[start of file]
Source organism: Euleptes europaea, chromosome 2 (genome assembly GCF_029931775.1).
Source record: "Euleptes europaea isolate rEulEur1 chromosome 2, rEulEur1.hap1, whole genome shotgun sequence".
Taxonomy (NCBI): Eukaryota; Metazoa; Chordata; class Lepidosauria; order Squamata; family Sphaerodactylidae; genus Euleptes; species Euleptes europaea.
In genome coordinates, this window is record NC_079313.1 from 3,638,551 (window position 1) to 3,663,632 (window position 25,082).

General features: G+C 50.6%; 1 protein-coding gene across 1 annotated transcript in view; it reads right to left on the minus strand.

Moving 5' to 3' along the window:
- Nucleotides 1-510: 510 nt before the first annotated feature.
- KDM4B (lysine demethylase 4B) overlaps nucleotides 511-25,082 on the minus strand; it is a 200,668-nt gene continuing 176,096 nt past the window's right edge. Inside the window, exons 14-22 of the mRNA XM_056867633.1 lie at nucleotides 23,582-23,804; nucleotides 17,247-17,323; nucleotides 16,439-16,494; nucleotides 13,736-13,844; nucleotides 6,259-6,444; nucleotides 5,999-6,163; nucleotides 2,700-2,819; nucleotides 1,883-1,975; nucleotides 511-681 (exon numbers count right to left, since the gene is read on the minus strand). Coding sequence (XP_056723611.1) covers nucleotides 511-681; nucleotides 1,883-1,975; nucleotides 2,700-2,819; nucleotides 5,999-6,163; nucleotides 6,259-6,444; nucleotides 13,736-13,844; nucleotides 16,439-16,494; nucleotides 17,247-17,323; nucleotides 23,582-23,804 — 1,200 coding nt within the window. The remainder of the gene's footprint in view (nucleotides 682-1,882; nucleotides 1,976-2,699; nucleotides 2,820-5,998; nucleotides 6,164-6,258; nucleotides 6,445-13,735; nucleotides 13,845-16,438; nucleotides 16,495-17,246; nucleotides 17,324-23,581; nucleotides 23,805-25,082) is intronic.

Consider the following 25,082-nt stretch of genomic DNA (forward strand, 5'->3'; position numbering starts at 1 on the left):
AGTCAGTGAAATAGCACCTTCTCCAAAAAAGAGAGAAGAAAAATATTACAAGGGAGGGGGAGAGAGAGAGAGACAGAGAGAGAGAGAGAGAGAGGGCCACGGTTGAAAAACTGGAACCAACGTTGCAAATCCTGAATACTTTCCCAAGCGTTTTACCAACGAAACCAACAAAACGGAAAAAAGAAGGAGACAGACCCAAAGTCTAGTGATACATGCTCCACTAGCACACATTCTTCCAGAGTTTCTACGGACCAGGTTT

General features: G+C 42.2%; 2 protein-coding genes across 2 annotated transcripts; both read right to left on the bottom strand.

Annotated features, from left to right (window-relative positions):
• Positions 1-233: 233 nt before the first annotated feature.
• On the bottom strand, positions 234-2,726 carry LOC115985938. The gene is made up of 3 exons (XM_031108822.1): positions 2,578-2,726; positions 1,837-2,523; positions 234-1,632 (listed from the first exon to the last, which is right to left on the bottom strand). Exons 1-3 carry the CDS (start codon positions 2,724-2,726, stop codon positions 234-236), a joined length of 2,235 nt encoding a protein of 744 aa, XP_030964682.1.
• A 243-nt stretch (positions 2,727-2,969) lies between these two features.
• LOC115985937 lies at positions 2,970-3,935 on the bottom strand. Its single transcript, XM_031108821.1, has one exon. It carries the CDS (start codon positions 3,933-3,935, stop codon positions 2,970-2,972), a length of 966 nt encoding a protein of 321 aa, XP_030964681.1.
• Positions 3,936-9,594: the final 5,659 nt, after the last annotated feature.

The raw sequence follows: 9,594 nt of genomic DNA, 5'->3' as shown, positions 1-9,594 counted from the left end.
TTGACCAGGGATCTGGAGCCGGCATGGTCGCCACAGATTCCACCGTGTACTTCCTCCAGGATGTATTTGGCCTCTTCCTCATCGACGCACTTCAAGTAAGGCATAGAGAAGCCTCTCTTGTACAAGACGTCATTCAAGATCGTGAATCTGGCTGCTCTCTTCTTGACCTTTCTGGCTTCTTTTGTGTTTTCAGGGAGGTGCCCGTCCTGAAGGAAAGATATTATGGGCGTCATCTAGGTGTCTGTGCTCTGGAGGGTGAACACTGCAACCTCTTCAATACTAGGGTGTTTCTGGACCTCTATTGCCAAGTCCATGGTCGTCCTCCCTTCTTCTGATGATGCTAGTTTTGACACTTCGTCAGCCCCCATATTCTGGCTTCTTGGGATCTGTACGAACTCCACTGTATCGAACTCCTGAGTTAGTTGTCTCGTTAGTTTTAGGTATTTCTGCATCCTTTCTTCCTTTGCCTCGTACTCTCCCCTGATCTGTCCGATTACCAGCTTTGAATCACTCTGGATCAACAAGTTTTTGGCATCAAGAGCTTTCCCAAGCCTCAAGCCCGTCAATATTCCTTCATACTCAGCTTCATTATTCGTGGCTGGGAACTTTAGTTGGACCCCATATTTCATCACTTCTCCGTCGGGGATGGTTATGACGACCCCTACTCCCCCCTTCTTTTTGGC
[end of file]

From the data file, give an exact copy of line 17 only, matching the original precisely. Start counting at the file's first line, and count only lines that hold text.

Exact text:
• Positions 3,936-9,594: the final 5,659 nt, after the last annotated feature.